Breed Introduction: American Shorthair Cat
Is this breed really from America?
Breed Introduction: American Shorthair
The American Shorthair is a breed of domestic cat believed to be descended from European cats brought to North America by early settlers to protect valuable cargo from mice and rats. The adaptable and good-natured American Shorthair retains his hunting ability, but these days he is more likely to be a family companion, a job at which he excels. He has a middle-of-the-road temperament, being calm but not comatose. The American Shorthair is moderately active and enjoys a good playtime as much as the next cat, but he is not overly demanding of attention or activity.
They aren’t listed on the manifest, but cats were undoubtedly among the passengers and crew that disembarked from the Mayflower when it arrived at Plymouth, Massachusetts, in 1620. Their ratting abilities made cats valued members of ships’ crews, and they may well have made their way to the New World even earlier, on ships that carried settlers to the Jamestown colony in Virginia, Spanish explorers to Florida and Vikings to Newfoundland. Some of the descendants of those seafaring cats, known prosaically as shorthairs, or domestic shorthairs, became what we know today as American Shorthairs.
By 1895, shorthairs were exhibited at the first cat show in the United States. The Cat Fanciers Association recognized them as a breed in 1906. To differentiate them from random bred cats, also known as domestic shorthairs, the pedigreed felines were given the name American Shorthair in 1966.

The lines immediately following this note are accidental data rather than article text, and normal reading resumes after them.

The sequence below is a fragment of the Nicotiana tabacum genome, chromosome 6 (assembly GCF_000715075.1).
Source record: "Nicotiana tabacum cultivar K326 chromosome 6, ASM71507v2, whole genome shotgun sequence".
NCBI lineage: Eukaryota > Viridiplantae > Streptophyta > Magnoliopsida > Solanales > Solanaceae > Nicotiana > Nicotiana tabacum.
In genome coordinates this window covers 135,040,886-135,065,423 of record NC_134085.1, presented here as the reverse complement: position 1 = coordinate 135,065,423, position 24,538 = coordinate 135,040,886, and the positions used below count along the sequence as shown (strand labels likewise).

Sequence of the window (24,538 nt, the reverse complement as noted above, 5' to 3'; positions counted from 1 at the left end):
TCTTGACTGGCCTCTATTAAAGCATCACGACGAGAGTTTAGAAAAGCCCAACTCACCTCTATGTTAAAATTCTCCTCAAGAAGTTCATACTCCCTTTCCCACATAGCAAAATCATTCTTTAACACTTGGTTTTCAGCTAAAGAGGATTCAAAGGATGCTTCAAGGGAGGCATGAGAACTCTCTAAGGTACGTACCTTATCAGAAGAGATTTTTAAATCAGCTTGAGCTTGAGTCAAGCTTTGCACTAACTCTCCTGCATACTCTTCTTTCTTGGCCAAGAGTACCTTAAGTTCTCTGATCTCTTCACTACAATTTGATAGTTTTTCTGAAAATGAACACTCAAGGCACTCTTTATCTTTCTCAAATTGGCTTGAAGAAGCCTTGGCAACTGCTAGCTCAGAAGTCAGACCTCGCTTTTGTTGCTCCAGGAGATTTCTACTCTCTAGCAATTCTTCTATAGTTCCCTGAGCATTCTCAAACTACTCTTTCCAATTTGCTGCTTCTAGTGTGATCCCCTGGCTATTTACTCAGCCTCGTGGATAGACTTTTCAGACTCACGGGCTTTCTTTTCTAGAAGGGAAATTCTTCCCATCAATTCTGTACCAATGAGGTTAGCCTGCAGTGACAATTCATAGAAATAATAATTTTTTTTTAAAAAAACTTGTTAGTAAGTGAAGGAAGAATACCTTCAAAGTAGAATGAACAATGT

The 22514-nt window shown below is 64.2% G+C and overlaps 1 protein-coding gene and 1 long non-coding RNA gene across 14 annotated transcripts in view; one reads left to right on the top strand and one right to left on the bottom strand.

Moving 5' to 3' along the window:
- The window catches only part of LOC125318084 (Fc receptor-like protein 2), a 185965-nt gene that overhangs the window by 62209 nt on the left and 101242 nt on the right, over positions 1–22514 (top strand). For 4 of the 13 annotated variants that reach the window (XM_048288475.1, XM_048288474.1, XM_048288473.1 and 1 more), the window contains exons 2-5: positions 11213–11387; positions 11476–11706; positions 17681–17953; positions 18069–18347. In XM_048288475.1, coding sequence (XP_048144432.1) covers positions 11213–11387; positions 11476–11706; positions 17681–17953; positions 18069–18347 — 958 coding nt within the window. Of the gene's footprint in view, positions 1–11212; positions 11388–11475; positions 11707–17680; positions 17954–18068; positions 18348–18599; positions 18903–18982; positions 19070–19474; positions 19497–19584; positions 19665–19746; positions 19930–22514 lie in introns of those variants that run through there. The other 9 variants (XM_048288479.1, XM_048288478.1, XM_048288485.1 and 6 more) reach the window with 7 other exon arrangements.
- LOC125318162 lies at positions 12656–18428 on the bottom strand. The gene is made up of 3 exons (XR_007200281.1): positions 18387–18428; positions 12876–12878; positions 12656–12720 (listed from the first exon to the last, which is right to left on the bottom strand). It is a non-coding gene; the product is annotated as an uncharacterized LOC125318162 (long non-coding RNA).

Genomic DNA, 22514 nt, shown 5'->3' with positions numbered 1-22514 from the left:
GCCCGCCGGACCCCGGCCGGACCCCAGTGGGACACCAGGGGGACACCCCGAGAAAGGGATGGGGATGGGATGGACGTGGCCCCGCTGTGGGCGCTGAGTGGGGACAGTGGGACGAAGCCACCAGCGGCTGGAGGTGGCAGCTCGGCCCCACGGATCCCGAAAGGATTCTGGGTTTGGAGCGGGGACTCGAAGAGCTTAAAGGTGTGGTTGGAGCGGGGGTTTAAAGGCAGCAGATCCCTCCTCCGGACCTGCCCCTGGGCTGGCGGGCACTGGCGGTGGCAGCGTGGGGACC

The American Shorthair weighs 7 to 12 pounds.
American Shorthairs are generally healthy, but be sure to ask a breeder about the incidence of health problems in her lines, and what testing has been done for any that are genetic in nature. Hypertrophic cardiomyopathy, a type of heart disease, has been seen in the breed, but it is not yet known to be genetic.
The American Shorthair’s coat is easily cared for by grooming these cats often. Comb or brush it a couple of times a week to remove dead hair and distribute skin oils. The thickness of the cat’s coat and the amount it sheds vary based on climate and time of year.
American Shorthairs like their meals, so they can easily become overweight. To prevent them from obesity, measure their food instead of free-feeding them.
The laidback but playful American Shorthair is a perfect choice for families with children and cat-friendly dogs. He can learn tricks and loves the attention he receives from children who treat him politely and with respect. He will get along fine with dogs if they don’t give him any trouble. He is a skilled hunter, but may learn to leave pet birds or other small animals alone, if he is introduced to them at an early age.
Updated: October 16, 2017.